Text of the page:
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Demands for senior services will rise at as population ages
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There’s no place like home.

For many seniors, the desire to stay in their own homes and maintain independent living can be challenging. Meals need to be prepared, groceries purchased, house repairs made and yards maintained. When physical mobility, mental acuity and income purchasing power declines, the need for community-based, low cost services rises.

“A lot of seniors are having to move in with their children, but would prefer independence and self-sufficiency,” said Josephine Brown, Executive Director of the Newton County Senior Center. ‘They’re not ready to give up and want to maintain their independence.”

There are some programs that can help a person over 60 stay in their home, including home delivered meals, homemaker and respite services, but the demand for these services are rising.

According to Brown, there is a waiting list of over 80 people for Newton County’s Meals-on-Wheels services. Those seniors active enough can become members of the Senior Center at the Turner Lake Park Complex for $50 a year where they can purchase a hot lunch, Monday through Friday, for $3 a meal or $10 for 5 meals. Non-members can get a meal for $4.

Getting to the senior center gives rise to another problem that those over 65 no longer able to drive can face—the lack of public transportation. Though there is a Senior Shuttle that will take members to and from the Center for a nominal fee, due to budget constraints, the center can’t provide needed transportation to doctors or stores.

The Older Americans Act of 1965 authorized funding for a range of supportive and nutritional services to benefit people age 60 or older and assist them in maintaining their independence in the community, said Peggy Jenkins, Director of the Northeast Georgia Area Agency on Agency (AAA) in Athens. Priority is given to those considered to be in the greatness and economic and/or social need.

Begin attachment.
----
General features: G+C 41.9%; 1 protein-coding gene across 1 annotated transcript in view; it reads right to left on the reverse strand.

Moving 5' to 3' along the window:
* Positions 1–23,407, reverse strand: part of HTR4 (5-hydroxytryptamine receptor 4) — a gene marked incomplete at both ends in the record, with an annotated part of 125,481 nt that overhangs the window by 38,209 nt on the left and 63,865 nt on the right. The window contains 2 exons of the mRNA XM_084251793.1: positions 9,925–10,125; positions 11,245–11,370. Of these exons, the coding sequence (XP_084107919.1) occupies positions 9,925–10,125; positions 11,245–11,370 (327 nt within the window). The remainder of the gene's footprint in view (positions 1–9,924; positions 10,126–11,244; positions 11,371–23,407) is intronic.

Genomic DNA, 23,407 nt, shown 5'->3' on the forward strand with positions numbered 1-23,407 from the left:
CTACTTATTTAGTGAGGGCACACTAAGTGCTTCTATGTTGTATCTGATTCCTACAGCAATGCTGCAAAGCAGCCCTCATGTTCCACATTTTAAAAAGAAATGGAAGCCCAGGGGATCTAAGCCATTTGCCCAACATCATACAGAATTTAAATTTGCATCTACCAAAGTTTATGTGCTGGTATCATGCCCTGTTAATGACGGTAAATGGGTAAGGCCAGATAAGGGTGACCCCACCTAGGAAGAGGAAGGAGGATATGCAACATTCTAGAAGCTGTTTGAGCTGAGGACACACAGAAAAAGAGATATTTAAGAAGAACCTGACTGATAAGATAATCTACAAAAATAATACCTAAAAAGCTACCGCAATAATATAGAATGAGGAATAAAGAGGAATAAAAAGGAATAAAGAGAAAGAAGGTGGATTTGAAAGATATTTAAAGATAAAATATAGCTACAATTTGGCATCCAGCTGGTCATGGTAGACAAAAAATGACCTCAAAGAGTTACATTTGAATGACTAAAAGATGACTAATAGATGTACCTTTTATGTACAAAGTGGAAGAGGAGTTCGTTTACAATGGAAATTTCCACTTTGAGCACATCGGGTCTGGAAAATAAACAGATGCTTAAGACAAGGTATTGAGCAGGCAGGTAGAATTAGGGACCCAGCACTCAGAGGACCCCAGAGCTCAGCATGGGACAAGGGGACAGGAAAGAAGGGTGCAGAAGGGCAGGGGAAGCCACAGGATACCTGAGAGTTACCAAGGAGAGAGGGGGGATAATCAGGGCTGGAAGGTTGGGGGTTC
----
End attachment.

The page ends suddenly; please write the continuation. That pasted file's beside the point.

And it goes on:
The Agency has representatives, or screeners, who Jenkins said are a “one-stop” shop for resources. Representatives, or screeners, are trained to provide assistance in connecting seniors with public or private resources and planning current or future long term care. The Agency also guides people to public administered long term supports, including those funded under Medicaid, the Older Americans Act and state revenue programs.

Services available through these programs include: home delivered meals, homemaker services, personal support services, adult day health, transportation, personal care home placement, home delivered services, respite care services, emergency response services and consumer directed care, Jenkins said. A database of resources and services is available at

The need for these services will continue to rise. A 2014 U.S. Census Bureau report found the number of people aged 65 and older is expected to go from 40.3 million in 2010, or 13 percent of the overall population, to 55 million, or 16.8 percent, in 2020. By the time all the Baby Boomers have reached retirement age in 2030, that number is expected to hit 72.7 million, or 20.3 percent of the population.

According to the AAA, there were 98,542 in Newton County in 2008. The agency projects that the number will raise to 136,950 this year.

The Senior Center is designed to help those 60 and over, first as a place to gather for classes, activities, meal and social interactions, Brown said. They are also a liaison with the AAA, providing information on senior employment, legal services, nutrition education, health and welfare counseling, health services and information and referral.

For more information, visit the Newton County Senior Center web site at